Google's annual pay equity study, designed to expose gender and racial pay gaps within the company before they happen, found that male engineers were paid less than women for doing similar jobs. So it gave raises to thousands of men for 2019.

In all, Google gave $9.7 million in additional compensation to 10,677 employees, according to a blog post released Monday. It was not immediately clear how many of them were men. In 2018, Google spent about $270,000 to adjust salaries for 288 employees. In both cases, the amount averages to a little over $900 per employee. Google's workforce is 69 percent male.

The news comes at a time when the tech giant is fighting both a class action lawsuit and an investigation from the U.S. Department of Labor, which both allege underpayment of its female employees. Google has strongly denied the allegations. The company did not respond to a request for comment. 

Google's pay structure is based on an employee's role, level, location, and performance. Managers can also bump up an employee's salary if they see fit, provided they have a "clear rationale" for doing so, Laura Barbato, Google's lead analyst for pay equity, wrote in the blog post. Men were found to receive less discretionary funds than women in the level 4 software engineer position, a lower level engineer job title. In the blog post, Google did not explain why managers deemed necessary to provide the extra funds to women.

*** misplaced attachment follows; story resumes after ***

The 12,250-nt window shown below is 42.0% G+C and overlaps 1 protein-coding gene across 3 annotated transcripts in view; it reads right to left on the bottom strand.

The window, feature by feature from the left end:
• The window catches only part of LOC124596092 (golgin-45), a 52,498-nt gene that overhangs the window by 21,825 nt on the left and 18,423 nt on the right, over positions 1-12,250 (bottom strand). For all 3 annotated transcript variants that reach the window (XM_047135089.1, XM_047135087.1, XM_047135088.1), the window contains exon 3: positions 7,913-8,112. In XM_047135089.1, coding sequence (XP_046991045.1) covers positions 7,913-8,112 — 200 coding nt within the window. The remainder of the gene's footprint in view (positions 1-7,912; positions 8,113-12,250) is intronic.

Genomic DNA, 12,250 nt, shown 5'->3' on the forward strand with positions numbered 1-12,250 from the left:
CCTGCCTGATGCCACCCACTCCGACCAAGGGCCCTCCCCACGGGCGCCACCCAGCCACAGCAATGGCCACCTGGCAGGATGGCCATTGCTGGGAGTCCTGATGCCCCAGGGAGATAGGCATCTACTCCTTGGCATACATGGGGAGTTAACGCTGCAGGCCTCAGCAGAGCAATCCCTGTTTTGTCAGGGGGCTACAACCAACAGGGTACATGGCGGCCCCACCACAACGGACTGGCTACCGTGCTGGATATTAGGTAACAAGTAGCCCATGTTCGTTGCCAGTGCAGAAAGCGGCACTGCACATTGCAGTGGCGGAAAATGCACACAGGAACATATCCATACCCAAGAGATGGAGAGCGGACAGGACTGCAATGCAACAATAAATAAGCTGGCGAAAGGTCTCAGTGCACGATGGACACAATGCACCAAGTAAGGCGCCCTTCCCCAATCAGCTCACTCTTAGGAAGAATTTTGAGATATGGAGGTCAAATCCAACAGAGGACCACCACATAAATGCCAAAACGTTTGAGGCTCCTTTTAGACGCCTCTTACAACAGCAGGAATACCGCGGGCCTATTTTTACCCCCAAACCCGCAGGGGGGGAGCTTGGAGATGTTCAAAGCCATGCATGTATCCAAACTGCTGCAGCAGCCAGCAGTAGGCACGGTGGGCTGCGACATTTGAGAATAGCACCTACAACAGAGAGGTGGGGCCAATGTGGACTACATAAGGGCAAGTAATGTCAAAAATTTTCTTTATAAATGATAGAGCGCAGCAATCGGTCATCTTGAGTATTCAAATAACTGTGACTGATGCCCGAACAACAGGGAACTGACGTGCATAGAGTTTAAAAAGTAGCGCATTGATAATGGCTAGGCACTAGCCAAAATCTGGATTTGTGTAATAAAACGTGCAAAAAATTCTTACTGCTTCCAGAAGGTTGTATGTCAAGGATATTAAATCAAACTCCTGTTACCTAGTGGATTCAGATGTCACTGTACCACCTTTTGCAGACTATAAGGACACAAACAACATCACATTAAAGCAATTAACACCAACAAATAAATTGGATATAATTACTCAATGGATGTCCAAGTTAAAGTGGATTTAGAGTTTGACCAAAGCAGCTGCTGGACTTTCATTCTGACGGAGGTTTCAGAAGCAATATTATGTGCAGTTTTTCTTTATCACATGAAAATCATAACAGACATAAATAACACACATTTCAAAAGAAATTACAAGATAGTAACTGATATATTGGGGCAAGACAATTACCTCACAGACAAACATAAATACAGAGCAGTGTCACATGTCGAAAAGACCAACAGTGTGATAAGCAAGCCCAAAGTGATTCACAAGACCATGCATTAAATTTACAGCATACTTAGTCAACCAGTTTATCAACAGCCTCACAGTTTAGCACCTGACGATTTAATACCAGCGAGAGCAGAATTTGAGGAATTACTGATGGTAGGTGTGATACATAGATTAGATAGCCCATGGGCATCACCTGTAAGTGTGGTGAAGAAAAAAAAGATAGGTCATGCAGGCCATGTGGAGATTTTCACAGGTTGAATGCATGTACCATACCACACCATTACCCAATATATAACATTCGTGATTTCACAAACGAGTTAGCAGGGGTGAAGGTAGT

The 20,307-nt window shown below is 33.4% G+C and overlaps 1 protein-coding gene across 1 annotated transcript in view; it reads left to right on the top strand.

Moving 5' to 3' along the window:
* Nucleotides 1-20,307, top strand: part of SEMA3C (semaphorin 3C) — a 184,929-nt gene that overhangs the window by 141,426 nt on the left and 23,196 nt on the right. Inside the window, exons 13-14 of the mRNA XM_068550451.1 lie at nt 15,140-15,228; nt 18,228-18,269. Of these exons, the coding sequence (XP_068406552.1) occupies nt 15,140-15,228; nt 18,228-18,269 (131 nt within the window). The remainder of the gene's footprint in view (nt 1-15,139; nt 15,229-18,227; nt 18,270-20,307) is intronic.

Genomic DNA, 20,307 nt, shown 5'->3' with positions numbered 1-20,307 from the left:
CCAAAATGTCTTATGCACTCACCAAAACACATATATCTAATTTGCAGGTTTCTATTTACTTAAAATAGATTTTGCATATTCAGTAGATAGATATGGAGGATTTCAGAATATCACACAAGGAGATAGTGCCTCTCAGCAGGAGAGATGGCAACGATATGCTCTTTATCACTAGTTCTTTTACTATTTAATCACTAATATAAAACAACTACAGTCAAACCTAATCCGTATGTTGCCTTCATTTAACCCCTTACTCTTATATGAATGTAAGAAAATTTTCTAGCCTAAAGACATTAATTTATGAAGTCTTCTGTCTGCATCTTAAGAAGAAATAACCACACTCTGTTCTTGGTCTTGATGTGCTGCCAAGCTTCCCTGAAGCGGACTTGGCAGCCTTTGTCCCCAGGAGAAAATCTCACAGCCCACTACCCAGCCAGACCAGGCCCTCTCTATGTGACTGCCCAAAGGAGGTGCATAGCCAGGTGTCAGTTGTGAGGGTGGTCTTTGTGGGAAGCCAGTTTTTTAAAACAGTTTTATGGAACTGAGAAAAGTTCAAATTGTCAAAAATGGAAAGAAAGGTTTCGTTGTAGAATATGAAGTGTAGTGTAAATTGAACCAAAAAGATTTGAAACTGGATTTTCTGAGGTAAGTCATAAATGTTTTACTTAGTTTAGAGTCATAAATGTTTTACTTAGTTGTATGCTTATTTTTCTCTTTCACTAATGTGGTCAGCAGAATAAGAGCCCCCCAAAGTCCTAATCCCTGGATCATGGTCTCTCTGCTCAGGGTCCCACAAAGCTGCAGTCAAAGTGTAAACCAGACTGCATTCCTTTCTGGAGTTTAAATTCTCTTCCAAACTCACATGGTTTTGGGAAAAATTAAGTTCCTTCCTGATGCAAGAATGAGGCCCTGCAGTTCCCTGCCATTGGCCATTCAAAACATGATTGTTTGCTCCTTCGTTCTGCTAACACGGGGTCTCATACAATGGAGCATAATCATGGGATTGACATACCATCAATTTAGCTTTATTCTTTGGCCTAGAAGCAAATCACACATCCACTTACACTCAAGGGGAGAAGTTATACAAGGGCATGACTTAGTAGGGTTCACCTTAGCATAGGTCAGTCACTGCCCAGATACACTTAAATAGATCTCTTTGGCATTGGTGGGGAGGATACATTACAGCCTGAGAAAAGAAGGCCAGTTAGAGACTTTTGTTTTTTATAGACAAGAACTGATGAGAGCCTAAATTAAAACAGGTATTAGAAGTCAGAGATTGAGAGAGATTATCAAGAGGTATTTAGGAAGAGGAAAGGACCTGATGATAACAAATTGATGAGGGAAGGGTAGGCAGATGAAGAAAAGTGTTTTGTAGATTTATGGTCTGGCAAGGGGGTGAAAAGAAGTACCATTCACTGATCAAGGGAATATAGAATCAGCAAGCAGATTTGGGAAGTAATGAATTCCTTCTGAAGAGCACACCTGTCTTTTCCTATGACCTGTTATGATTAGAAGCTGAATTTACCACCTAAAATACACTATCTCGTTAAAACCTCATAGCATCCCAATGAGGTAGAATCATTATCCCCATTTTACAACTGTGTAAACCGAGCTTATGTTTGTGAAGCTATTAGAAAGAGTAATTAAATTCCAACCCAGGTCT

Among other skeptics of Google's findings is, Joelle Emerson, CEO of Paradigm, a San Francisco-based consulting company that advises businesses on how to increase diversity. She tells the New York Times that Google's findings are "flawed." The study does not include whether more women are hired to lower level positions than men with similar qualifications, a process known as "leveling." In other words, women with higher qualifications might end up in lower-level roles than male peers. Adjusting pay to make sure men and women doing similar jobs earn the same salary advances an "incomplete sense of equality," Emerson says. 

Google seems aware that its findings are less than perfect. Barbato notes in the blog post that the company will undergo additional pay reviews.. "Because leveling, performance ratings, and promotion impact pay, this year, we are undertaking a comprehensive review of these processes to make sure the outcomes are fair and equitable for all employees." She added that Google will start by evaluating how it assesses new hires' seniority level first.